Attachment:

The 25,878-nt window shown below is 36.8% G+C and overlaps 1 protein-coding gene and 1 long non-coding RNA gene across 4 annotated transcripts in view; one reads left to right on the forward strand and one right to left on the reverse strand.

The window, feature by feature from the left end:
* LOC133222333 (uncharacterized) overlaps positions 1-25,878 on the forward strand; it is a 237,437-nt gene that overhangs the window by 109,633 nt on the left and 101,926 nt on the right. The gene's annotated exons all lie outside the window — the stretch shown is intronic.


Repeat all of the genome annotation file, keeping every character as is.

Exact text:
The 25,878-nt window shown below is 36.8% G+C and overlaps 1 protein-coding gene and 1 long non-coding RNA gene across 4 annotated transcripts in view; one reads left to right on the forward strand and one right to left on the reverse strand.

The window, feature by feature from the left end:
* LOC133222333 (uncharacterized) overlaps positions 1-25,878 on the forward strand; it is a 237,437-nt gene that overhangs the window by 109,633 nt on the left and 101,926 nt on the right. The gene's annotated exons all lie outside the window — the stretch shown is intronic.